ANTH 100 Quiz 1 Study Guide
ANTH 100 Quiz 1 Study Guide ANTH 10000
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This 2 page Study Guide was uploaded by Viktoryia Zhuleva on Tuesday January 19, 2016. The Study Guide belongs to ANTH 10000 at Purdue University taught by Dr. Richard Blanton in Spring 2016. Since its upload, it has received 211 views. For similar materials see Anthropology in Liberal Arts at Purdue University.
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Date Created: 01/19/16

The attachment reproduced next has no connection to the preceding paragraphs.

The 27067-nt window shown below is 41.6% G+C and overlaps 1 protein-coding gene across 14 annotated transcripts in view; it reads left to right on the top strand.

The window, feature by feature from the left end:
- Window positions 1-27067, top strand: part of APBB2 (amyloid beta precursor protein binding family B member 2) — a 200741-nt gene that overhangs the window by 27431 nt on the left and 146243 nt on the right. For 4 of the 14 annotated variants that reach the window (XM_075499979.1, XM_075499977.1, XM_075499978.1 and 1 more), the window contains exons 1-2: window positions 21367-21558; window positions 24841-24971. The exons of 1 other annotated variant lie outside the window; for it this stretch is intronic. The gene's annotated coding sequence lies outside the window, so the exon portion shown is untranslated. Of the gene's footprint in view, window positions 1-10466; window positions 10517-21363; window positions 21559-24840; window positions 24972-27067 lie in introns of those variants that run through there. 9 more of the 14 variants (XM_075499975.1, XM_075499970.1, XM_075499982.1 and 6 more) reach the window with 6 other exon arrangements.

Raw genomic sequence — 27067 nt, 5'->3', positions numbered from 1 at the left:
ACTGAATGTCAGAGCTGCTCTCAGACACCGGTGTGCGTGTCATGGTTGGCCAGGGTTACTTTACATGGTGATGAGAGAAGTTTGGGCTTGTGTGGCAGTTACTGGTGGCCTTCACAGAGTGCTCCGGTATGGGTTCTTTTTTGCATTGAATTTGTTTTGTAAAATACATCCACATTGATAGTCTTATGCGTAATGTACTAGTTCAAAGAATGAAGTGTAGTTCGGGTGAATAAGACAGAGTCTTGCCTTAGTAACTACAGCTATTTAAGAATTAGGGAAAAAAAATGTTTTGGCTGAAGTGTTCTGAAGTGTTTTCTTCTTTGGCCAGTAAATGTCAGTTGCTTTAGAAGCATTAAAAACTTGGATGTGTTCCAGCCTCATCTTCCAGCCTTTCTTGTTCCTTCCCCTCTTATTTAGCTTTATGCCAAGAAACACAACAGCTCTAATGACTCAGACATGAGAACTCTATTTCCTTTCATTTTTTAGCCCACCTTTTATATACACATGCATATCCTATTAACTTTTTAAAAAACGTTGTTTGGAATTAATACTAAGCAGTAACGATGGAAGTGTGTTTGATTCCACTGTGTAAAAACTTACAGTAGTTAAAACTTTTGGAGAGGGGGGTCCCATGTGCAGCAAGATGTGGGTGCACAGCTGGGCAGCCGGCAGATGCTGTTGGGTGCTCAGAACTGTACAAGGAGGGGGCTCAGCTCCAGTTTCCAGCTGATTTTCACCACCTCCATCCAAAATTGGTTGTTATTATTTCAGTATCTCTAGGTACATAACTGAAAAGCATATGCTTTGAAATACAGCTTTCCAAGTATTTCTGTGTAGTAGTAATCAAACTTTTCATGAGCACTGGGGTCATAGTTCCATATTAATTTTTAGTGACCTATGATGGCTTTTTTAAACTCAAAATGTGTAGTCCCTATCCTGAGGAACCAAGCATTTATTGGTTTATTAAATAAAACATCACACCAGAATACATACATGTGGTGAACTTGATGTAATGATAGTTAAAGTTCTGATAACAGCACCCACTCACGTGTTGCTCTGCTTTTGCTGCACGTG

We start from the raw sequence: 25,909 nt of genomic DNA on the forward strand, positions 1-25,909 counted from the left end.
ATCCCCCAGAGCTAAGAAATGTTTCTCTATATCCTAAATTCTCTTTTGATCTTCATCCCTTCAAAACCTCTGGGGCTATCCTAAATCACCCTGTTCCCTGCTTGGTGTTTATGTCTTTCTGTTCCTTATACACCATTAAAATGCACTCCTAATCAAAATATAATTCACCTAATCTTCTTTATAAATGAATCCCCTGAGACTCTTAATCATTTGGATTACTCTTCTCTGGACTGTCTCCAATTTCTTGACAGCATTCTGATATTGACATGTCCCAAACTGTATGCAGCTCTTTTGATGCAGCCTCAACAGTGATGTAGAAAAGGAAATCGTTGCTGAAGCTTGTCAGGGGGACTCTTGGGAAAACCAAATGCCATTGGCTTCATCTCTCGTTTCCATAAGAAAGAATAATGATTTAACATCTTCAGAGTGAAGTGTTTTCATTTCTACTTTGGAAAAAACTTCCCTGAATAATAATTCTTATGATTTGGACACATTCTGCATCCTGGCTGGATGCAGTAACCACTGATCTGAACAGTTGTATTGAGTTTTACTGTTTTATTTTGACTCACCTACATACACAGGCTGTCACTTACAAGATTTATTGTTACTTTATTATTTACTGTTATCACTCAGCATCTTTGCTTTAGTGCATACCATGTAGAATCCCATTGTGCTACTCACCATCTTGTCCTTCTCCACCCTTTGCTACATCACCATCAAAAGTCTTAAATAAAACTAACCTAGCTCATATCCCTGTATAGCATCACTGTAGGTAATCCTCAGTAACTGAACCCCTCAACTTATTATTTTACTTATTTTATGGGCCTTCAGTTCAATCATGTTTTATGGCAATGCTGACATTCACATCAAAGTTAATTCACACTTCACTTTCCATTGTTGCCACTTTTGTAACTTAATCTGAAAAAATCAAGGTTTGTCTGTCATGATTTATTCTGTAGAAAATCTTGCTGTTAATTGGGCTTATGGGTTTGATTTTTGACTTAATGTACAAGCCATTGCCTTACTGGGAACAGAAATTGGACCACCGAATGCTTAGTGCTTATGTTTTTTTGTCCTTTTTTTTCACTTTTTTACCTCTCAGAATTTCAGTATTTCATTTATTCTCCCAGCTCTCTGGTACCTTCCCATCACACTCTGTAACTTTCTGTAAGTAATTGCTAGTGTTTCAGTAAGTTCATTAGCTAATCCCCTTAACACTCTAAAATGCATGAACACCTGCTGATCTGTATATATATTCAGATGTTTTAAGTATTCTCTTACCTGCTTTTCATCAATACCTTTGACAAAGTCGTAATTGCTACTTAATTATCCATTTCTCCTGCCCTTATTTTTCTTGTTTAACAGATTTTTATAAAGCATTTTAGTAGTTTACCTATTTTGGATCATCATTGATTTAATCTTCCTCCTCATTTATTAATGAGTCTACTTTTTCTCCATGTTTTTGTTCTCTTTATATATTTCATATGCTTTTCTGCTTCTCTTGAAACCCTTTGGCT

Anthropology 100 Professor Richard Blanton Purdue University Spring 2016 Quiz 1 Study guide Natural selection: is the main process that increases the frequency of adaptive traits through time. (It is not always a uniform process). Example: The natural selection of the British Moth. In 1850 black moth was first spotted in Manchester. It was very unusual because most of the moth population had gray color. However, a century later, 95% of British Moth population had black color. Lichen was a natural camouflage for gray moth in the rural area, but it stopped growing as much due to pollution. Now, when there are more lichen-free trees, black moth find it easier to hide from birds on the dark surfaces of the tries. That’s why Black British moth became more common rather than grey British Moth. Principles of Natural Selection: 1. Variation – every species is composed of a great variety of individuals, some of which are better adapted to the environment than others (without variation, one kind of characteristics would not be favored over another). 2. Heritability – offspring inherit traits from their parents, at least to some degree and in some way. 3. Differential reproductive success – because better-adapted individuals generally produce more offspring over the generations than poorer-adapted individuals, the frequency of adaptive traits gradually increases in subsequent generations (a new species emerges when changes in traits or geographic barriers result on the reproductive isolation of the population). The gene is the basic unit of trait transmission (Genes are segments of chromosomes that made up of nuclear DNA molecules. There is another type of DNA called mitochondrial DNA, or mtDNA, which is also found in the cell but serves only in cell functioning and does not carry genetic information). Changes in species can be expected to occur as the environment changes or as some members of the species move into a new environment. Different traits become adaptive as environment changes. Example: Giraffes’ necks became longer. Initially the length of giraffes’ necks varied. But as time went on, the short-necked giraffes diminished, because they weren’t able to access food as easily as longer necked giraffes. There are two genetic sources of variation: genetic recombination and mutation. And there are two processes through which variations are shuffled through populations: gene flow and genetic drift. Gene flow – process by which genes pass from one population to another through mating and reproduction. (Decreases differences between populations). Cline - variation in gene frequency from one end of the region to another. Genetic drift (aka Wright Effect) – process that affects gene frequency in small, relatively isolated population. One variety of genetic drift is called founder effect; it occurs when a small group of organisms is derived from a larger population migrates to a relatively isolated location. Example: The population had travelled before Bering land bridge between Asia and North America got disconnected. It explains why Native Americans have a higher proportion of individuals with O type blood than other populations. Mutation – a chemical change in the genetic make-up of an individual’s genes. (Simply, change in DNA).
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